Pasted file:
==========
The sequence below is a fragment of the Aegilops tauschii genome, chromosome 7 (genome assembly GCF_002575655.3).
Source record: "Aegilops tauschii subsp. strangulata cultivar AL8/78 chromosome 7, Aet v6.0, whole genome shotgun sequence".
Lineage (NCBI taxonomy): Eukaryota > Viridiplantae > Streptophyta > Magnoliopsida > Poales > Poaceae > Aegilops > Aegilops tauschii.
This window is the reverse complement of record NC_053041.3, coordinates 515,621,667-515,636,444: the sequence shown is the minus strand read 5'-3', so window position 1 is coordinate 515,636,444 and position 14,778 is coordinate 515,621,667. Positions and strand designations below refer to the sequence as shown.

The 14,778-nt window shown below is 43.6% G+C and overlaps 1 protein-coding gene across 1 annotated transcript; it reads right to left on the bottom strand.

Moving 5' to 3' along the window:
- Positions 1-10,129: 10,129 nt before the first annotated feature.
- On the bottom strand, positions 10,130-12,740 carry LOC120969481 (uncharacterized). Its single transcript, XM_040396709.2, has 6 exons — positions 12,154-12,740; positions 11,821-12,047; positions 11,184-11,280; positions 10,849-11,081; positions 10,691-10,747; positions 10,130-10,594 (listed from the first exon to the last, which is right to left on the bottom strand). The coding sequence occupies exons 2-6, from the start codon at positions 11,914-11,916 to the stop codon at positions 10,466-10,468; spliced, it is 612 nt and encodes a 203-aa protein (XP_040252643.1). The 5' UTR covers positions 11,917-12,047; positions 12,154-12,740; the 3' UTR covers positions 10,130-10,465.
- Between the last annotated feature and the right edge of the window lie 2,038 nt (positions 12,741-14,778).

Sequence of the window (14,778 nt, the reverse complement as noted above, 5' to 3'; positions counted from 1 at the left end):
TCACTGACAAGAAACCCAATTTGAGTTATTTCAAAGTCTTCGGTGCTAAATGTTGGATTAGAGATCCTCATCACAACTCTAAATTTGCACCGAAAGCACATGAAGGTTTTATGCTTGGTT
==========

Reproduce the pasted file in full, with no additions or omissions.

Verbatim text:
The sequence below is a fragment of the Aegilops tauschii genome, chromosome 7 (genome assembly GCF_002575655.3).
Source record: "Aegilops tauschii subsp. strangulata cultivar AL8/78 chromosome 7, Aet v6.0, whole genome shotgun sequence".
Lineage (NCBI taxonomy): Eukaryota > Viridiplantae > Streptophyta > Magnoliopsida > Poales > Poaceae > Aegilops > Aegilops tauschii.
This window is the reverse complement of record NC_053041.3, coordinates 515,621,667-515,636,444: the sequence shown is the minus strand read 5'-3', so window position 1 is coordinate 515,636,444 and position 14,778 is coordinate 515,621,667. Positions and strand designations below refer to the sequence as shown.

The 14,778-nt window shown below is 43.6% G+C and overlaps 1 protein-coding gene across 1 annotated transcript; it reads right to left on the bottom strand.

Moving 5' to 3' along the window:
- Positions 1-10,129: 10,129 nt before the first annotated feature.
- On the bottom strand, positions 10,130-12,740 carry LOC120969481 (uncharacterized). Its single transcript, XM_040396709.2, has 6 exons — positions 12,154-12,740; positions 11,821-12,047; positions 11,184-11,280; positions 10,849-11,081; positions 10,691-10,747; positions 10,130-10,594 (listed from the first exon to the last, which is right to left on the bottom strand). The coding sequence occupies exons 2-6, from the start codon at positions 11,914-11,916 to the stop codon at positions 10,466-10,468; spliced, it is 612 nt and encodes a 203-aa protein (XP_040252643.1). The 5' UTR covers positions 11,917-12,047; positions 12,154-12,740; the 3' UTR covers positions 10,130-10,465.
- Between the last annotated feature and the right edge of the window lie 2,038 nt (positions 12,741-14,778).

Sequence of the window (14,778 nt, the reverse complement as noted above, 5' to 3'; positions counted from 1 at the left end):
TCACTGACAAGAAACCCAATTTGAGTTATTTCAAAGTCTTCGGTGCTAAATGTTGGATTAGAGATCCTCATCACAACTCTAAATTTGCACCGAAAGCACATGAAGGTTTTATGCTTGGTT